When it comes to the world's most generous philanthropists, it's hard to top Bill Gates and Warren Buffett. By the time those two men die, they will have donated a combined $60-100 billion in personal wealth to philanthropic causes. But neither of these billionaires would be making news for their storied giving if not for one billionaire whom you've likely never heard of and wouldn't recognize in a crowd: Chuck Feeney. And while the total dollar value of Chuck's charity doesn't come close to Buffett or Gates' total philanthropic contributions, his story is truly inspirational nonetheless. Once boasting a personal net worth of $7.5 billion, Chuck Feeney has successfully given almost all of his fortune away to charity. Shockingly, Chuck now claims to be worth a paltry $2 million. In other words, he's given away 99 percent of his fortune in his own lifetime. That would be an extremely commendable achievement on its own, but Chuck's real legacy will likely be far outweighed by the larger impact his actions inadvertently had on fellow billionaires around the world. Without Chuck Feeney's "Giving While Living" philosophy, Bill Gates, Warren Buffett and subsequently hundreds of other billionaires may never have agreed to donate the majority of their fortunes away while they're still alive.
Born in New Jersey during the Great Depression to a blue-collar Irish-American couple, Feeney first showed a propensity for business at the age of 10, when he sold Christmas cards door-to-door. After serving as a radio operator in Japan for the U.S. Air Force, Feeney attended Cornell University on the G.I. Bill. In 1960, Feeney founded Duty Free Shoppers in Hong Kong with business partner Robert Miller. DFS would eventually grow into the largest duty-free retail operation in the world, earning Feeney a slot in the top 25 richest Americans by 1988. Little did the list-makers know, he'd already given away most of his personal fortune, technically disqualifying him from all "richest" lists. That's because in 1982 Feeney secretly transferred the majority of his fortune to his newly founded charity, The Atlantic Philanthropies.
When he first began his philanthropic activities in the 1980s, he was obsessive about their secrecy. To avoid U.S. disclosure requirements, Feeney set the Atlantic Philanthropies up in Bermuda. Many of the foundation's benefactors had no idea where the huge sums of cash were coming from, and those that did were sworn to secrecy. And because of his Bermuda base, Feeney's donations were not eligible for tax deductions. His sister has speculated that Feeney's secrecy might have been inspired from his time as a code-breaker for the National Security Agency, where he wasn't allowed to tell anyone about his job.
He only went public about his charity in 1997, when he was sure the sale of DFS would blow his cover anyway. Still, he stayed out of the public eye as much as he could until the last decade, when he realized that his own giving might inspire other billionaires. Gates and Buffett are just two of the better-known billionaires to follow suit. As of July 2013, 113 individual billionaires and couples have singed what is now known as "The Giving Pledge", a promise to give half their fortunes to charity. The first 40 donors alone pledged a combine $120 billion in donations. Over the next 20-30 years, that amount could grow by an additional $100-$200 billion!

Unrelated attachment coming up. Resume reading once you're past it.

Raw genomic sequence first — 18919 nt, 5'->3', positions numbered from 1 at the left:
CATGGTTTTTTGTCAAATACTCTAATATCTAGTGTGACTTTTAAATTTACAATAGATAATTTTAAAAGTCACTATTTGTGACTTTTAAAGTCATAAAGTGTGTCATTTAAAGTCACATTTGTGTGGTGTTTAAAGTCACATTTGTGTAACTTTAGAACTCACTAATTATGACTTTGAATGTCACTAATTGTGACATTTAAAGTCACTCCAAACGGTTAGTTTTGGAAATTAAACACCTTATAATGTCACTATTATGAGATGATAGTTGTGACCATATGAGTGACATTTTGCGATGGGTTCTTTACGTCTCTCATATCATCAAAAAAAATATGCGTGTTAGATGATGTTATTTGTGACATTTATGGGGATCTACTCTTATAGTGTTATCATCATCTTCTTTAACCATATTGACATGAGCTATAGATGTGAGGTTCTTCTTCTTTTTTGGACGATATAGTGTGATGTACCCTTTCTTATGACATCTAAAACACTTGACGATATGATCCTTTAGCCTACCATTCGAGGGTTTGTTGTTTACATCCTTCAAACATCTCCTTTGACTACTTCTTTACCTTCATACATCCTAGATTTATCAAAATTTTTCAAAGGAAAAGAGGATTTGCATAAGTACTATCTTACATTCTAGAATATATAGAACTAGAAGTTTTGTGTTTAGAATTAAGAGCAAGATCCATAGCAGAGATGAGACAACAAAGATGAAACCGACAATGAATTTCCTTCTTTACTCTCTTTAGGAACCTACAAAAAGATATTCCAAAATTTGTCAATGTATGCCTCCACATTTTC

Feeney's personal giving list has included $1 billion to higher education in Ireland and nearly the same amount to his alma mater Cornell University. He's helped fund the peace processes in both Ireland and South Africa during the apartheid era. He's given $350 million to help Vietnam's healthcare and higher education institutions. He's also given money to help treat children born with cleft palates, to various cancer projects, to AIDS research in South Africa, and to support the abolition of the death penalty in the United States.
Perhaps what's most remarkable about the The Atlantic Philanthropies is the fact that the organization plans on giving away 100% of its funds in a single generation. In other words, the Atlantic will cease to operate entirely by 2020. By contrast, most philanthropic funds are set up to live on in perpetuity. These "perpetual funds" tend to only give away their bare minimum of funds required of by law, in order to protect the principal from going down. The bare minimum is 5% of their total endowment per year. Most funds can typically earn more than that from investments, so the principal never goes down and the organization keeps living on forever.
Chuck Feeney doesn't believe in perpetual charity. He believes that since he made his money in this generation, he therefore wants to help solve this generation's problems. Subsequently, The Atlantic Philanthropies has given away roughly $6 billion since 1982. The remaining $1.5 billion will be fully doled out by 2016 and the foundation will cease operations completely by 2020.
Throughout his life, the 82-year-old tycoon has been known for his humble and private lifestyle. Feeney is not a flashy dresser. He's spent his life living in rented apartments and flying coach. He made his own children work their ways through college and his name does not appear on any institutional building anywhere in the world. His intended goal is to give every last penny away before he dies. In a rare public interview, he told the New York Times that he hopes the last check he writes bounces.
The irony of Feeney's life is obvious: A man who made a fortune with duty free stores around the world is so fiercely duty bound to the world's less fortunate. If more of the world's wealthy lived their life in the style of Chuck Feeney, the world would certainly be a better place. Furthermore, Chuck Feeney's personal example has changed the world in ways that we probably can't even imagine yet. A true inspiration.